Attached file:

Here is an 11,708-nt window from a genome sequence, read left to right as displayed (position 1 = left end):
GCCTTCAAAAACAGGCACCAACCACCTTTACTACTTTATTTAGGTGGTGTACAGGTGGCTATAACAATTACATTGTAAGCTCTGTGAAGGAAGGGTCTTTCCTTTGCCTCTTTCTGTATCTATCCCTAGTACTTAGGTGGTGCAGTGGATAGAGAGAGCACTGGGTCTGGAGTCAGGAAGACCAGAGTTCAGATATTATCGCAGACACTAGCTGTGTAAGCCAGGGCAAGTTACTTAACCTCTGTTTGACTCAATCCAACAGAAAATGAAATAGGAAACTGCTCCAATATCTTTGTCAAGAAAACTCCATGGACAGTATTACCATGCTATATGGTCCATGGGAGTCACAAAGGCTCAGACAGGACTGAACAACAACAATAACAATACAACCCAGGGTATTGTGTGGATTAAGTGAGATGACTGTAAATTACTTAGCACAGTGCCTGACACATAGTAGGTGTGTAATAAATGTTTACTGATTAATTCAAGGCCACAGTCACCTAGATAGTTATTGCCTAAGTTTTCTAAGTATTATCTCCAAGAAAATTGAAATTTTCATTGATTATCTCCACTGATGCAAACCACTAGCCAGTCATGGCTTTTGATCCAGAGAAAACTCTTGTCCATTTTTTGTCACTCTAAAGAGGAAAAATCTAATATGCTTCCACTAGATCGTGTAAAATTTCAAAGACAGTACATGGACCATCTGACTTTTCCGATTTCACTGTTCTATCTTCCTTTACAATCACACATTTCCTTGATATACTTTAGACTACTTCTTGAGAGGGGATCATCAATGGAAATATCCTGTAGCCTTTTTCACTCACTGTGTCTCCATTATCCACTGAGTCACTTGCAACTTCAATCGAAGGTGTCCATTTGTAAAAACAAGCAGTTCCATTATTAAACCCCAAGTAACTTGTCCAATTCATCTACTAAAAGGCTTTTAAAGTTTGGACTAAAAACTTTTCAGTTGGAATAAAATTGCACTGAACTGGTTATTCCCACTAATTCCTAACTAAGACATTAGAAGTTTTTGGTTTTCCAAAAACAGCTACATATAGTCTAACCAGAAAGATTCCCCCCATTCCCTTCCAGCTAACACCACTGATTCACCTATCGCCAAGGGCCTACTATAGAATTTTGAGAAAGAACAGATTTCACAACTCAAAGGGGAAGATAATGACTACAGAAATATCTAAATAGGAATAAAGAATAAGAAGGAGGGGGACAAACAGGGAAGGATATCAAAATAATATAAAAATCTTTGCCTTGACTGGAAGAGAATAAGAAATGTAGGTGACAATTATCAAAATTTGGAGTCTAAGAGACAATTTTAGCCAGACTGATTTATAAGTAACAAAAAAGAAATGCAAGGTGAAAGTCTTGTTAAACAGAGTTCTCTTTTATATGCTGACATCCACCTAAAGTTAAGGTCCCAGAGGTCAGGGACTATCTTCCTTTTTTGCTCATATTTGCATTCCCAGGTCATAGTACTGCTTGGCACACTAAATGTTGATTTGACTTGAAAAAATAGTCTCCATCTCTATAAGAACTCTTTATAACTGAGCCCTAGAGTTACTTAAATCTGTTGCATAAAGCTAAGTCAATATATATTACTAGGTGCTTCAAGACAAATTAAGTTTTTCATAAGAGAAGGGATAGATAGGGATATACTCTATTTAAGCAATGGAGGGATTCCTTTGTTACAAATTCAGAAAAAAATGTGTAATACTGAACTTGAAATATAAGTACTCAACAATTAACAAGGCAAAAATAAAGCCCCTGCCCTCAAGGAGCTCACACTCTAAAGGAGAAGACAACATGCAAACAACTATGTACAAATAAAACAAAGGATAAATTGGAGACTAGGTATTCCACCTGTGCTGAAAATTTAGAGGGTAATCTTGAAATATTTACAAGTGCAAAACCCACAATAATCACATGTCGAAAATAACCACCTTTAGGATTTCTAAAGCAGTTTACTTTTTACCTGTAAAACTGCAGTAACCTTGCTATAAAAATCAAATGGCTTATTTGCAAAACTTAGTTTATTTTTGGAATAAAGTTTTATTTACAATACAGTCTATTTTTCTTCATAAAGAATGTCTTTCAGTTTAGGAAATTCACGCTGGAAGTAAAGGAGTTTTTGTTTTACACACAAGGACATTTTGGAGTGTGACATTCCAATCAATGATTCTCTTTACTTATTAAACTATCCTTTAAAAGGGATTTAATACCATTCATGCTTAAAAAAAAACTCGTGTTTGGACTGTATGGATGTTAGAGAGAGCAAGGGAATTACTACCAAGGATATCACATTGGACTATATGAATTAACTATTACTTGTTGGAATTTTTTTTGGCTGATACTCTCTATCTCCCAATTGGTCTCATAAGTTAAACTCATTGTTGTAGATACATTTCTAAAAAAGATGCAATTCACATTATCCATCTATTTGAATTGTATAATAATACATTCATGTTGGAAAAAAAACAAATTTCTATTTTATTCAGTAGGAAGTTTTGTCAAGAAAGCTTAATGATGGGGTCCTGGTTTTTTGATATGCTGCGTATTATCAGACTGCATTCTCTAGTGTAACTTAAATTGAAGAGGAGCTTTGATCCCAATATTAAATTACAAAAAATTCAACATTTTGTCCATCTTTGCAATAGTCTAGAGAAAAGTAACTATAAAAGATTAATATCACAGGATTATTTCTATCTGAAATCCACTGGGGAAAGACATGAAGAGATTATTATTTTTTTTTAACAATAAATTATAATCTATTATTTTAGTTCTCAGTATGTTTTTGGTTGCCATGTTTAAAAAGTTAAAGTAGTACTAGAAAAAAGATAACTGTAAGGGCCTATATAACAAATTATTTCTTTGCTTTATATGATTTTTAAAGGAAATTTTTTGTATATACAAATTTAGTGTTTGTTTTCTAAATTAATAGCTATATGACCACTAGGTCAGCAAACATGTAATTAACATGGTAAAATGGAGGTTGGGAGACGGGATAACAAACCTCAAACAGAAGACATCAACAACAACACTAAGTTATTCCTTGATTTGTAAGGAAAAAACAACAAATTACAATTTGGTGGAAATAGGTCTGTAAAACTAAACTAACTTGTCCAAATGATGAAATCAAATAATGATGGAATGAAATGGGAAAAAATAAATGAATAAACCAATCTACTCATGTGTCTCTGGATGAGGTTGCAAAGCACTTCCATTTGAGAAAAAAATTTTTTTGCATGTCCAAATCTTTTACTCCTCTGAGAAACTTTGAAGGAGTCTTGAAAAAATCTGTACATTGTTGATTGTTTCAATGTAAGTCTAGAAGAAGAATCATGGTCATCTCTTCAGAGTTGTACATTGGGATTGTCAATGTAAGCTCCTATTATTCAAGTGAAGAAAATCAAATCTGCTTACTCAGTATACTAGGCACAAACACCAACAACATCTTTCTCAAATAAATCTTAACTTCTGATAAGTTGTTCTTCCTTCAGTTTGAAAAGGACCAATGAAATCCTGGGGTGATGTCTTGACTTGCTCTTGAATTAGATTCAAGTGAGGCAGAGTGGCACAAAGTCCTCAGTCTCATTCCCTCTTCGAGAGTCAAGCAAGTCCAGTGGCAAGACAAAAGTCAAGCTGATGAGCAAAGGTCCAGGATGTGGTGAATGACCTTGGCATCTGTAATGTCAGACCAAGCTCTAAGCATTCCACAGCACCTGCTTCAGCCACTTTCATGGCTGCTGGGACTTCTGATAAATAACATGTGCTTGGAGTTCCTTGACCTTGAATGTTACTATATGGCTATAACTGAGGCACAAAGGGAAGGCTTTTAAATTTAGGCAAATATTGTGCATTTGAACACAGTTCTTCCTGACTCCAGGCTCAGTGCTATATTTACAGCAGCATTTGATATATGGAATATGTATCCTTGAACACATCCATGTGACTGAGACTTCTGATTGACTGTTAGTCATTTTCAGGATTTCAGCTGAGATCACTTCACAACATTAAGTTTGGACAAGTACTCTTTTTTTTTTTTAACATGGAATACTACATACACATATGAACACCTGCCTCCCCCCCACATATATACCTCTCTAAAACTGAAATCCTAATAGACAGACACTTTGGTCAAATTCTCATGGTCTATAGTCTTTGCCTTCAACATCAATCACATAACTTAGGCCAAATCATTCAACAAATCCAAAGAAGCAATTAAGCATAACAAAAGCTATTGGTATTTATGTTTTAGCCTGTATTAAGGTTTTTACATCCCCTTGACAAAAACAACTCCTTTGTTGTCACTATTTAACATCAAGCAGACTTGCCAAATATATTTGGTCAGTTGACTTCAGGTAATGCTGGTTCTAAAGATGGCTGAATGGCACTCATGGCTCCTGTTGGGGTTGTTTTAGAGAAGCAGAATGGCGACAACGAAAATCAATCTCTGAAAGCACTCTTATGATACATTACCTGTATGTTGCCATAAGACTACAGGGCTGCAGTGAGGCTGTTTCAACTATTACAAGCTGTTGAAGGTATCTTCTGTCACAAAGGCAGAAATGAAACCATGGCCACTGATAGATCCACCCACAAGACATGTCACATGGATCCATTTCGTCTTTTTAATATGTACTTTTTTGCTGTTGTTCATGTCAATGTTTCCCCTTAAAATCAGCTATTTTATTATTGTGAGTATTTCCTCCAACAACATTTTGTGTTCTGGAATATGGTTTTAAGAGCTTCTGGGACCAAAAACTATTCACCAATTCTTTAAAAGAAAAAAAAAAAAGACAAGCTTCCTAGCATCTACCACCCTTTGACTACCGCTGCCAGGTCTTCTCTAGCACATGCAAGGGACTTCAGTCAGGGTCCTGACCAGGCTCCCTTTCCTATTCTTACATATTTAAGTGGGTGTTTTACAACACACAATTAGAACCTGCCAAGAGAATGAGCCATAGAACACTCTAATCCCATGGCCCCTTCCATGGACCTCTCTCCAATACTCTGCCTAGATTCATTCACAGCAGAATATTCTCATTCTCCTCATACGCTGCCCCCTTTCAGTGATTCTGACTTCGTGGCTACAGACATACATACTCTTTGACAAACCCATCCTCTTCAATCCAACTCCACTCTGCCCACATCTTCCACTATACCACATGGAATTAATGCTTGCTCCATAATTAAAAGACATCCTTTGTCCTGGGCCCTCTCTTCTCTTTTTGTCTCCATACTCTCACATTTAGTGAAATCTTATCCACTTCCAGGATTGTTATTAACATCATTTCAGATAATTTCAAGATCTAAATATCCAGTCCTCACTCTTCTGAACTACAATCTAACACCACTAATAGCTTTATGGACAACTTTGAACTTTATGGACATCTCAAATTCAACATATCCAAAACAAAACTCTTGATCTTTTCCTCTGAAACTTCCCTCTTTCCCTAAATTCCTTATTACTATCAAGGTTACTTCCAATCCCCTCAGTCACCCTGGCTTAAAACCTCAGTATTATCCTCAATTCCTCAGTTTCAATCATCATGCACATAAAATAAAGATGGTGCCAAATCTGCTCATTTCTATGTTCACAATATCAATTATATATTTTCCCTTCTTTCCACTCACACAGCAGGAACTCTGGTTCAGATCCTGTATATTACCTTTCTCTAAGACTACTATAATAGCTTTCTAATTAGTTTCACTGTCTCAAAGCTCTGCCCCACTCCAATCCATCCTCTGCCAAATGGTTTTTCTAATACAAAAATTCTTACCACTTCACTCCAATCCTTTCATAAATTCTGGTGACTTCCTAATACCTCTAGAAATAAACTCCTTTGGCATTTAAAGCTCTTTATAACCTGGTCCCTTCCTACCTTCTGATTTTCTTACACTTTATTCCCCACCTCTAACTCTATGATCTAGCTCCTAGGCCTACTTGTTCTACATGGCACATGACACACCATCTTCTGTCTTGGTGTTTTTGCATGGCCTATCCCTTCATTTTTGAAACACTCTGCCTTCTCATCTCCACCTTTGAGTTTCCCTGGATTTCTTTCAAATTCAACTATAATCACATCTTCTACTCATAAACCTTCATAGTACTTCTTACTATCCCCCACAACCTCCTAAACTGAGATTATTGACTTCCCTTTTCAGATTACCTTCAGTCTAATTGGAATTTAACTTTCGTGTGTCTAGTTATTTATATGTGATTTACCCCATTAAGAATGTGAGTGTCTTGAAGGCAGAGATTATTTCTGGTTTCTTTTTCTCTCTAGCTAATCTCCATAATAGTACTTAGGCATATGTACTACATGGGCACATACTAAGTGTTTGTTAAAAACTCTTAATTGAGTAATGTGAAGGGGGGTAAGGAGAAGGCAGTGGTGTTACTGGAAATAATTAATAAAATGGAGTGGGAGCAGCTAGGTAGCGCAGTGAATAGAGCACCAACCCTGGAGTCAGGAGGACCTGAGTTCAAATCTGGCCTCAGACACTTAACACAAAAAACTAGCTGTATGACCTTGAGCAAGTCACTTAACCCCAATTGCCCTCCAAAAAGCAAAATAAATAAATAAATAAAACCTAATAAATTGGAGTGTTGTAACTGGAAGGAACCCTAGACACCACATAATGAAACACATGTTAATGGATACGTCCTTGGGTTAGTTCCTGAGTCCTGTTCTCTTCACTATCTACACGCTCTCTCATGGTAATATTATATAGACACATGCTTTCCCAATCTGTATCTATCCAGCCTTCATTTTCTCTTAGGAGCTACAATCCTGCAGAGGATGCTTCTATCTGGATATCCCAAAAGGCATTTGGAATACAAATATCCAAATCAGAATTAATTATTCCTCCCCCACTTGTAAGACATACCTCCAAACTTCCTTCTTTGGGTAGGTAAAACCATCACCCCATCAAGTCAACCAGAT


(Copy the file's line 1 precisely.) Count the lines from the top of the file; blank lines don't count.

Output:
Here is an 11,708-nt window from a genome sequence, read left to right as displayed (position 1 = left end):